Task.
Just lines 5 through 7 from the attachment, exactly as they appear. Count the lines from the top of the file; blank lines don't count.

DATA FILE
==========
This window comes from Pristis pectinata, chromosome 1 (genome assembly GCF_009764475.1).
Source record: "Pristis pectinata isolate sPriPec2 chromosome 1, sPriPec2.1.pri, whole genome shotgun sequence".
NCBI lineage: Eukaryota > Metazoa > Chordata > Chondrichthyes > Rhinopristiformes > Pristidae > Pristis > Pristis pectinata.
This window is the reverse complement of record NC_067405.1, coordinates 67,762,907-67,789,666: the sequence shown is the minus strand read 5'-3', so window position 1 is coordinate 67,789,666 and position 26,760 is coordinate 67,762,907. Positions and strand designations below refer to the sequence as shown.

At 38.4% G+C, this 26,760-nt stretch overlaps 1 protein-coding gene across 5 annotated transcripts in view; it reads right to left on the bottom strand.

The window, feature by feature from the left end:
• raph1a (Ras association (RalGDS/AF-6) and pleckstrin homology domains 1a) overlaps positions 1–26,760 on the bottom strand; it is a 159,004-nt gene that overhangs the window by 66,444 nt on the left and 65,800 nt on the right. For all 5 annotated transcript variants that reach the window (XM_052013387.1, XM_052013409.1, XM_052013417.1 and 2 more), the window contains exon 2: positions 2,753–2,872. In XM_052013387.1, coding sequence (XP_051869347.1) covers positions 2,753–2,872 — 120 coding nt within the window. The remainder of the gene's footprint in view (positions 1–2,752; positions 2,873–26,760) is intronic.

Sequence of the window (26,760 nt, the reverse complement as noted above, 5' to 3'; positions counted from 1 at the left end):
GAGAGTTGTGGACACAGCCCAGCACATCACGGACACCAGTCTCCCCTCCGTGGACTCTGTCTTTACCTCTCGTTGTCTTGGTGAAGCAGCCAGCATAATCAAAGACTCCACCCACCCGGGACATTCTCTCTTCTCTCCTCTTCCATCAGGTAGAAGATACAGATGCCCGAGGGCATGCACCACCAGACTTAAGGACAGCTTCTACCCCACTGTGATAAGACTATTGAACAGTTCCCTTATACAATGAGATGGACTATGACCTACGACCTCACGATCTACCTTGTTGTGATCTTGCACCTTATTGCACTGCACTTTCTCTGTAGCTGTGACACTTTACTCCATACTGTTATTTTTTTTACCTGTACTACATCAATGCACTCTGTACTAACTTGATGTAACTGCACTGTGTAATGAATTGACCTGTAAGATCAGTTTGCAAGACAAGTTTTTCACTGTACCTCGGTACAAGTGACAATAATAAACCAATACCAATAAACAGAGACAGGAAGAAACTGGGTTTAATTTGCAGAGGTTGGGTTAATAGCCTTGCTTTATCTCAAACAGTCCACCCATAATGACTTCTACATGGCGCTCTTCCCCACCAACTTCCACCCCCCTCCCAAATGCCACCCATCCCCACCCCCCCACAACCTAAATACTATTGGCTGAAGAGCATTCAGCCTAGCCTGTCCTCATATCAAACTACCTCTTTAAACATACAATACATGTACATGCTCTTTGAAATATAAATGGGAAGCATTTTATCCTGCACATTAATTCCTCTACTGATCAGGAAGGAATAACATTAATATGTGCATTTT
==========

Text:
At 38.4% G+C, this 26,760-nt stretch overlaps 1 protein-coding gene across 5 annotated transcripts in view; it reads right to left on the bottom strand.

The window, feature by feature from the left end:
• raph1a (Ras association (RalGDS/AF-6) and pleckstrin homology domains 1a) overlaps positions 1–26,760 on the bottom strand; it is a 159,004-nt gene that overhangs the window by 66,444 nt on the left and 65,800 nt on the right. For all 5 annotated transcript variants that reach the window (XM_052013387.1, XM_052013409.1, XM_052013417.1 and 2 more), the window contains exon 2: positions 2,753–2,872. In XM_052013387.1, coding sequence (XP_051869347.1) covers positions 2,753–2,872 — 120 coding nt within the window. The remainder of the gene's footprint in view (positions 1–2,752; positions 2,873–26,760) is intronic.